Dankawalie Secondary School
Dankawalie Secondary School has been a project of Badenya, Inc., since its inception in 2007. Dankawalie is a remote rural village of approximately 3,500 people in post-conflict Sierra Leone. Before DSS was built, children were sent away to school. The students experienced a high level of violence, teen pregnancies, and dropout rates because of the lack of home community support. Students did not reap the benefit of the local social, economic and knowledge networks. Families also had to find ways to afford their lodging and food and make up for the loss of help at home. DSS provides the village community with an academic foundation for higher education, vocational skills useful in an agricultural community, exposure to arts (traditional and contemporary) and multilingual proficiency. More importantly, DSS has made it possible for students to learn and grow under their parents and ensure that cultural knowledge is passed on.
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Initiated in 2013, the solar grid provides electricity to Dankawalie Secondary School and Dankawalie Village.
Bring solar electricity to Dankawalie Secondary School (Sierra Leone) Classrooms and community Library.
DSS now hosts a traditional music and dance ensemble in the cultural space that was also created during 2018. The ensemble is composed of music, dance and theatre artists living in Dankawalie village. While the performance programs are not formally integrated into the school curriculum, students are encouraged to acquire performance skills that are periodically performed in school festivals. The performance group housed at the DSS also performs outside of the Dankawalie village by invitation. This development is a vital way in which the rapidly disappearing cultural practices can be preserved. In the same vein, the village’s mother tongue, Kuranko, is in a small way also being preserved.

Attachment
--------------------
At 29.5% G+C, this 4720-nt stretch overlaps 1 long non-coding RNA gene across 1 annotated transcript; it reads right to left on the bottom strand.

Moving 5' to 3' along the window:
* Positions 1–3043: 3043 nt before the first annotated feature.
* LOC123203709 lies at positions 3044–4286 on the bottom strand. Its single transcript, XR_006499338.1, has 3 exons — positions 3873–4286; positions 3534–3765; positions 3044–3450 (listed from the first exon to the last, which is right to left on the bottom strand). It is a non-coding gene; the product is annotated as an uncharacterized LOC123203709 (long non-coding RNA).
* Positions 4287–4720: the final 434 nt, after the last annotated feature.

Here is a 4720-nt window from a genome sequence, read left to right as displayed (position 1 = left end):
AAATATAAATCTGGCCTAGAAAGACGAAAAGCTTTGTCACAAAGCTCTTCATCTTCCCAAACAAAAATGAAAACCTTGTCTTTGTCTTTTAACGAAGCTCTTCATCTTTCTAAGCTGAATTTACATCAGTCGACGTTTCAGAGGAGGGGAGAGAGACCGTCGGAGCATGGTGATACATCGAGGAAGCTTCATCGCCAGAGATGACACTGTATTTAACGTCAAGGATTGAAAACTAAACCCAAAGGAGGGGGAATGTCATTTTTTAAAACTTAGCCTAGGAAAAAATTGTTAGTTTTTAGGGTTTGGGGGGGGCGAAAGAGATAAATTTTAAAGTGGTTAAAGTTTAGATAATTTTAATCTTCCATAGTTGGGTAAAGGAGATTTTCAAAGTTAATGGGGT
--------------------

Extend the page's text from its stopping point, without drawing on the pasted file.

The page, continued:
DSS—Young Writers Club
An important part of community development and continuity is storytelling. At Dankawalie Secondary School both oral and literary traditions are encouraged. Since the 2011-2012 school year two DSS teachers who benefit from periodic refresher courses and mentoring in the art of running a child-centered classroom by the Sentinel English Language Institute (SELI), a 501(c)(3) operating in Sierra Leone, have conducted the SELI Young Writers Club workshop. The workshop meets at DSS twice a week in the school library. The aim of SELI Young Writers clubs is to strengthen the students’ language proficiency in all four language modes (reading, writing, listening and speaking) while building their critical thinking and cultural awareness skills. SELI also periodically assists with maintaining the school library.
Young Writers clubs help students succeed in school, but their effect extends even further. For many, the clubs provide students with their first experience writing their own thoughts on paper. Students edited stories, published on the SELI website, are printed as booklets that they can share with their families. They improve students’ oral English skills and develop critical thinking. By celebrating the home experiences students bring to their learning in school, they build students' cultural awareness and self-confidence. It's usual for teachers to report that regular members of the club become leaders in school activities and are among the highest school scorers on public examinations, something they had not been before. As many Young Writers say, “It makes me bold!”
Indigenous Language Preservation
Kuranko language, like many indigenous languages around the world are endangered. Now in Dankawalie, there is a mother tongue literacy class that was intended as a community activity of DSS, but meets in the evenings near the Badan-beh, big cotton tree, at the heart of the village for everyone’s convenience. Its two DSS teachers were trained by the Institute for Sierra Leone Languages (TISLL) in May 2013. It operates January-May to avoid the heavy farming season. The class uses TISLL textbooks, and a TISLL language coordinator came to Dankawalie to test candidates for graduation in June, 2019.
An important goal of the mother tongue class has always been to produce Kuranko reading books of traditional stories and proverbs. A fire was lit under this intention when the visiting coordinator encouraged it during his visit, saying TISLL was interested in publishing such readers although Kuranko is not one of its currently funded program languages.
Community learners who have become literate in Kuranko are offered the option of being taught beginning English lessons by the same teachers.